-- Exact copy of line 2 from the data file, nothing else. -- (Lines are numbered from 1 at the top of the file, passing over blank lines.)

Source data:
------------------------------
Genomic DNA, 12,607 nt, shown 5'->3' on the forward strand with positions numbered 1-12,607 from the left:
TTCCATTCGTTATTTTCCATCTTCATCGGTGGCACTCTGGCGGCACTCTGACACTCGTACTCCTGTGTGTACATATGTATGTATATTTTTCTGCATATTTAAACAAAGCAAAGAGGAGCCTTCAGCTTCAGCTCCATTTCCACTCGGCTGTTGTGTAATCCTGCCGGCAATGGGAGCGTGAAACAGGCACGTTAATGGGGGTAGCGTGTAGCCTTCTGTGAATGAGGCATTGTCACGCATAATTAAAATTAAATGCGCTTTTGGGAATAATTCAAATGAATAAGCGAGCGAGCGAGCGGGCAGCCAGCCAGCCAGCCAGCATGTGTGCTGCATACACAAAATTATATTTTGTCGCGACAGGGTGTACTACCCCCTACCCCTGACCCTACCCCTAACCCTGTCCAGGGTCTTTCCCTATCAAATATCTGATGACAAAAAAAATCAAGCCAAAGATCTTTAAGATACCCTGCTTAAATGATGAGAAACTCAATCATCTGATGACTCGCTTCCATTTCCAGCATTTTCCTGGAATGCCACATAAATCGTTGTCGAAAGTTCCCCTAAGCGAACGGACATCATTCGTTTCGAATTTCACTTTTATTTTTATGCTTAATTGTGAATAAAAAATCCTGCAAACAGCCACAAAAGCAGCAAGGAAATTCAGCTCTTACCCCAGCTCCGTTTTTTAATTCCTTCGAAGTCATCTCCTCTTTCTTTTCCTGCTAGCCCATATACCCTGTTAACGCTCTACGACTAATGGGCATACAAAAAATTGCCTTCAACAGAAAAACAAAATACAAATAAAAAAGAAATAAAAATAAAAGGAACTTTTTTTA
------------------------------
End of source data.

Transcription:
TTCCATTCGTTATTTTCCATCTTCATCGGTGGCACTCTGGCGGCACTCTGACACTCGTACTCCTGTGTGTACATATGTATGTATATTTTTCTGCATATTTAAACAAAGCAAAGAGGAGCCTTCAGCTTCAGCTCCATTTCCACTCGGCTGTTGTGTAATCCTGCCGGCAATGGGAGCGTGAAACAGGCACGTTAATGGGGGTAGCGTGTAGCCTTCTGTGAATGAGGCATTGTCACGCATAATTAAAATTAAATGCGCTTTTGGGAATAATTCAAATGAATAAGCGAGCGAGCGAGCGGGCAGCCAGCCAGCCAGCCAGCATGTGTGCTGCATACACAAAATTATATTTTGTCGCGACAGGGTGTACTACCCCCTACCCCTGACCCTACCCCTAACCCTGTCCAGGGTCTTTCCCTATCAAATATCTGATGACAAAAAAAATCAAGCCAAAGATCTTTAAGATACCCTGCTTAAATGATGAGAAACTCAATCATCTGATGACTCGCTTCCATTTCCAGCATTTTCCTGGAATGCCACATAAATCGTTGTCGAAAGTTCCCCTAAGCGAACGGACATCATTCGTTTCGAATTTCACTTTTATTTTTATGCTTAATTGTGAATAAAAAATCCTGCAAACAGCCACAAAAGCAGCAAGGAAATTCAGCTCTTACCCCAGCTCCGTTTTTTAATTCCTTCGAAGTCATCTCCTCTTTCTTTTCCTGCTAGCCCATATACCCTGTTAACGCTCTACGACTAATGGGCATACAAAAAATTGCCTTCAACAGAAAAACAAAATACAAATAAAAAAGAAATAAAAATAAAAGGAACTTTTTTTA